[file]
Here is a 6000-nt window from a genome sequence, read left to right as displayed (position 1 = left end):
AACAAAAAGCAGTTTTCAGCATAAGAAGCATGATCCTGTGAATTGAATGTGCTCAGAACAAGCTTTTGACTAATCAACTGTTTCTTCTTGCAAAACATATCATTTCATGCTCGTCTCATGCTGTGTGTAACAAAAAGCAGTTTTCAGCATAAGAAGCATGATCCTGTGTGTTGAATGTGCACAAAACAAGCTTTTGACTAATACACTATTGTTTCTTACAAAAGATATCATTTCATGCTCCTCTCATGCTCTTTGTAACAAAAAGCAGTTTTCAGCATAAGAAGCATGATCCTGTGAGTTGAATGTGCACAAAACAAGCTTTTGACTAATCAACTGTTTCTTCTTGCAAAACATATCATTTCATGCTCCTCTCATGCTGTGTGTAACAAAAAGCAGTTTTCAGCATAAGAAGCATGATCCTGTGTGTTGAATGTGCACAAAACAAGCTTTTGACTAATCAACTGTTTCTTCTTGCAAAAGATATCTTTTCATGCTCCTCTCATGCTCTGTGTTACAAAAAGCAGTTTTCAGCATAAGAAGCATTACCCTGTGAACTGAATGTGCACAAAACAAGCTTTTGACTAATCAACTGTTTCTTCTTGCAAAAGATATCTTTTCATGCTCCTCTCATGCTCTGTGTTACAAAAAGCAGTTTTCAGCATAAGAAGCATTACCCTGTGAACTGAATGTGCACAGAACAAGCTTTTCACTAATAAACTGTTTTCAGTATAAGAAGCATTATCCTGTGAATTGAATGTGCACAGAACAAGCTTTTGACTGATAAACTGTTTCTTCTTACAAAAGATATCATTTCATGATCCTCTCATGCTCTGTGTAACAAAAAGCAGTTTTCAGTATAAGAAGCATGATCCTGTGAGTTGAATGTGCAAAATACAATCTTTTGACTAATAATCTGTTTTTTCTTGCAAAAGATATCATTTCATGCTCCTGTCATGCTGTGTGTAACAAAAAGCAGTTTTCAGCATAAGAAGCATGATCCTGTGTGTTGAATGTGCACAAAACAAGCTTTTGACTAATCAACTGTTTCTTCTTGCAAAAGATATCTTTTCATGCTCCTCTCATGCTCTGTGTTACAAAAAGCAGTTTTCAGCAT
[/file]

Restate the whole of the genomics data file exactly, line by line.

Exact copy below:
Here is a 6000-nt window from a genome sequence, read left to right as displayed (position 1 = left end):
AACAAAAAGCAGTTTTCAGCATAAGAAGCATGATCCTGTGAATTGAATGTGCTCAGAACAAGCTTTTGACTAATCAACTGTTTCTTCTTGCAAAACATATCATTTCATGCTCGTCTCATGCTGTGTGTAACAAAAAGCAGTTTTCAGCATAAGAAGCATGATCCTGTGTGTTGAATGTGCACAAAACAAGCTTTTGACTAATACACTATTGTTTCTTACAAAAGATATCATTTCATGCTCCTCTCATGCTCTTTGTAACAAAAAGCAGTTTTCAGCATAAGAAGCATGATCCTGTGAGTTGAATGTGCACAAAACAAGCTTTTGACTAATCAACTGTTTCTTCTTGCAAAACATATCATTTCATGCTCCTCTCATGCTGTGTGTAACAAAAAGCAGTTTTCAGCATAAGAAGCATGATCCTGTGTGTTGAATGTGCACAAAACAAGCTTTTGACTAATCAACTGTTTCTTCTTGCAAAAGATATCTTTTCATGCTCCTCTCATGCTCTGTGTTACAAAAAGCAGTTTTCAGCATAAGAAGCATTACCCTGTGAACTGAATGTGCACAAAACAAGCTTTTGACTAATCAACTGTTTCTTCTTGCAAAAGATATCTTTTCATGCTCCTCTCATGCTCTGTGTTACAAAAAGCAGTTTTCAGCATAAGAAGCATTACCCTGTGAACTGAATGTGCACAGAACAAGCTTTTCACTAATAAACTGTTTTCAGTATAAGAAGCATTATCCTGTGAATTGAATGTGCACAGAACAAGCTTTTGACTGATAAACTGTTTCTTCTTACAAAAGATATCATTTCATGATCCTCTCATGCTCTGTGTAACAAAAAGCAGTTTTCAGTATAAGAAGCATGATCCTGTGAGTTGAATGTGCAAAATACAATCTTTTGACTAATAATCTGTTTTTTCTTGCAAAAGATATCATTTCATGCTCCTGTCATGCTGTGTGTAACAAAAAGCAGTTTTCAGCATAAGAAGCATGATCCTGTGTGTTGAATGTGCACAAAACAAGCTTTTGACTAATCAACTGTTTCTTCTTGCAAAAGATATCTTTTCATGCTCCTCTCATGCTCTGTGTTACAAAAAGCAGTTTTCAGCAT